Then and now

I've just returned from a brief 'shingle sojourn' at Dungeness. The weather was hot, the wildlife fair-to-middling for late June and it was, all-in-all, a good place to be. Last year I posted this photograph from c1920 of the Dungeness school that was situated on the western flank of what is now referred to as 'The Trapping Area':

You can see the exposed position on which the building stood, and to the left of the school a standing railway sleeper line is apparent - these are still upright to this very day. I'm a sucker for nostalgic thoughts and stood on this very spot last Sunday, thinking about the teachers and pupils in the photograph above, wondering what they would make of the power station, the rampant vegetation across the peninsula and the 'new money' that has flooded into the area causing London prices to be attached to what were their very own humble abodes. This is what the site looks like now:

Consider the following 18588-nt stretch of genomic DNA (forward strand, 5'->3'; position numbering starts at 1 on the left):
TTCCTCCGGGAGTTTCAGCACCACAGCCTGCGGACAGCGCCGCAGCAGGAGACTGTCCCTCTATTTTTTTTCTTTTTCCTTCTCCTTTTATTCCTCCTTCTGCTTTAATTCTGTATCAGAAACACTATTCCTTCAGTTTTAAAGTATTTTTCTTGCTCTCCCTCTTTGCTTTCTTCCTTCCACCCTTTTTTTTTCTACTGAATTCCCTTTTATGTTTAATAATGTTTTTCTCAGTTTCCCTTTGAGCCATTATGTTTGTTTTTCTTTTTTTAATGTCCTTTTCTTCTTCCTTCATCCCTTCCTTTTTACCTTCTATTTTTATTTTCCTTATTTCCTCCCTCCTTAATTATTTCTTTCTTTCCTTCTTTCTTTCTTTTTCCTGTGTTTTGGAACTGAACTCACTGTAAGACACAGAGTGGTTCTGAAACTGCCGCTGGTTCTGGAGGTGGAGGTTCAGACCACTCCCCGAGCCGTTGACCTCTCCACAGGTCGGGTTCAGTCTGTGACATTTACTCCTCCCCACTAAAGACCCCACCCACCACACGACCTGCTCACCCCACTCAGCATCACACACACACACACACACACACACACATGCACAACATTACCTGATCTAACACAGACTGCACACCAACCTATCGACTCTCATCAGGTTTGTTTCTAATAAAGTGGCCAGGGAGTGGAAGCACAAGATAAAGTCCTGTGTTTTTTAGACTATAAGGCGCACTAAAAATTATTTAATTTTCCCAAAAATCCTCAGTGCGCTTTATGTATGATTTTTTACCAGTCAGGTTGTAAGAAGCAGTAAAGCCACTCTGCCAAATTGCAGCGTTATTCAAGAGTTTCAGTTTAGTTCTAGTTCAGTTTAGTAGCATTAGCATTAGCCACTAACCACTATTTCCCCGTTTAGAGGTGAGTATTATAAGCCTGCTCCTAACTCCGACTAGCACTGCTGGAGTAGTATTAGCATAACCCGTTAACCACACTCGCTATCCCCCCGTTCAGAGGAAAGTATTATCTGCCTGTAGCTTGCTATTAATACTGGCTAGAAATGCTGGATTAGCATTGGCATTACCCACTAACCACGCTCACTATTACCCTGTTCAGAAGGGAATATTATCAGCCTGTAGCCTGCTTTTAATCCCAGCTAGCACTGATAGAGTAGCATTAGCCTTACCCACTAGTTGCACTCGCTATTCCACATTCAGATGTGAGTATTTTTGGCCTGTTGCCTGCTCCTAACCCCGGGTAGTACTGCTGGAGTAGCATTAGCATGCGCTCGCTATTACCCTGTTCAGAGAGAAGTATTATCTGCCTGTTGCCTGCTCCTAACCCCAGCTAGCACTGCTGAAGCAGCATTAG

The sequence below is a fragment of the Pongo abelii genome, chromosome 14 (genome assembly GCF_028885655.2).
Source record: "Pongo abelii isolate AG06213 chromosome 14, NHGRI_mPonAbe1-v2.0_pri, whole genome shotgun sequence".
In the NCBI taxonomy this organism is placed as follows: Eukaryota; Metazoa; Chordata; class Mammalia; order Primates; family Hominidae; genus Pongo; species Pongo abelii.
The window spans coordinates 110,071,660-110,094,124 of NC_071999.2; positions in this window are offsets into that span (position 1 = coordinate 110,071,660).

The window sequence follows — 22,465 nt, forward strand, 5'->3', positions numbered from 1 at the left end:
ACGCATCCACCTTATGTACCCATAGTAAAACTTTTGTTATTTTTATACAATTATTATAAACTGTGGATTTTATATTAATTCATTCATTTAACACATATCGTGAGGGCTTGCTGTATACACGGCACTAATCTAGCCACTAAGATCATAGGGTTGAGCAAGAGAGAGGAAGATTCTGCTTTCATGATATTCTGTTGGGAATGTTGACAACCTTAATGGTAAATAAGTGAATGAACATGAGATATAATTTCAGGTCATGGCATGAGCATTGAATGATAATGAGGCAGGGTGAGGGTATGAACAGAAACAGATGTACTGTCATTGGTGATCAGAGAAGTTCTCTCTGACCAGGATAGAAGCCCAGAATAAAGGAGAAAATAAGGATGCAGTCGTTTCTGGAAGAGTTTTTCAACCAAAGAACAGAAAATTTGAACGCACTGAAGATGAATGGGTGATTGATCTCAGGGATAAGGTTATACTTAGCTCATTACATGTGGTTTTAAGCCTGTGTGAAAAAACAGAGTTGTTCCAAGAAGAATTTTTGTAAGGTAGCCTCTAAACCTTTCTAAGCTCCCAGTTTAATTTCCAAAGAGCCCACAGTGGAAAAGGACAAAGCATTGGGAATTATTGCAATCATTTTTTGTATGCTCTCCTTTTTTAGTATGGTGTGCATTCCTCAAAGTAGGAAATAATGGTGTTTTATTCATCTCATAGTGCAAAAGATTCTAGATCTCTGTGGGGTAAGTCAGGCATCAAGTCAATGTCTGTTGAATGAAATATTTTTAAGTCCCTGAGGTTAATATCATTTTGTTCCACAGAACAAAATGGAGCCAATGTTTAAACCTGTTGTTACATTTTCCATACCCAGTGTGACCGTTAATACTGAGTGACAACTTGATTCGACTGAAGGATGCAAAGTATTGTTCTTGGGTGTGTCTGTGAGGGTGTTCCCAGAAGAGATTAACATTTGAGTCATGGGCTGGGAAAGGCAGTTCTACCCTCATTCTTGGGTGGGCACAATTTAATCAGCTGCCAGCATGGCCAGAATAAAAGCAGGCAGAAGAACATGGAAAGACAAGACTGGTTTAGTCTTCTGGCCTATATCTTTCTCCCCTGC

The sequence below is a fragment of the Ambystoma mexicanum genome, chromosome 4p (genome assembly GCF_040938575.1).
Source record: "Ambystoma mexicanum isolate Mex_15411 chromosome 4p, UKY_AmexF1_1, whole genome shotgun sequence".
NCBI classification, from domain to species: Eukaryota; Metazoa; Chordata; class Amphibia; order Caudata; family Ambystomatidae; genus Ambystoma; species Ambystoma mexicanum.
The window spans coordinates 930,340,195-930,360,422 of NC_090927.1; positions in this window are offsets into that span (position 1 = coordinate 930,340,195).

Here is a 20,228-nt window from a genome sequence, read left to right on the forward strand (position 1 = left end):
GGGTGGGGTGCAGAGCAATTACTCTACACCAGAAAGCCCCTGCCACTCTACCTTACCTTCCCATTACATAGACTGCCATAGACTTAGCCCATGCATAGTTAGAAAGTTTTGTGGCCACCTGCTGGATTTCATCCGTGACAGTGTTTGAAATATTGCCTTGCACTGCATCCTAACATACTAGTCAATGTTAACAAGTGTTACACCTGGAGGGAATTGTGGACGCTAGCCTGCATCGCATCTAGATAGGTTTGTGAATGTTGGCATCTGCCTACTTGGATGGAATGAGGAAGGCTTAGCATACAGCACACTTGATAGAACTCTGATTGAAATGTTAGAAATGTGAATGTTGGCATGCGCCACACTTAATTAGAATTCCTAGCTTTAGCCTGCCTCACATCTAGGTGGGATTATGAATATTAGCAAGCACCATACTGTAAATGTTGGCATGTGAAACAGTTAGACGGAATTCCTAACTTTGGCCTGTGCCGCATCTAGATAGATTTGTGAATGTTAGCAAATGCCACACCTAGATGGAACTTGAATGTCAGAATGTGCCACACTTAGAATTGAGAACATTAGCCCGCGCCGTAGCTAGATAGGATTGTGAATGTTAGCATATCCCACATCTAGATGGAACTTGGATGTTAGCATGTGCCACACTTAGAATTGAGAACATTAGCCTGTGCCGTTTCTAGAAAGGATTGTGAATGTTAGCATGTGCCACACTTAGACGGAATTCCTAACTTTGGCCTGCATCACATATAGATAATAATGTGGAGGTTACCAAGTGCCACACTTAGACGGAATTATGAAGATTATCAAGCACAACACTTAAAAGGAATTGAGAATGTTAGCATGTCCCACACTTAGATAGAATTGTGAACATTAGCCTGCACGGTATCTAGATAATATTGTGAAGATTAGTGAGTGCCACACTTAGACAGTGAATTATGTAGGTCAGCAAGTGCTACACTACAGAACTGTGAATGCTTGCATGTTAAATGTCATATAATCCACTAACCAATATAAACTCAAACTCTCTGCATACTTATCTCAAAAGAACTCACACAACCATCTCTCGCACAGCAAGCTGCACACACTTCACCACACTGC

The room layout can be clearly made out, with shards of tile, brick and glass still left over from the schools demolition back in 1969. The last pupil walked through the doors during the Second World War, just before the local children were evacuated. Lessons were never recommenced.


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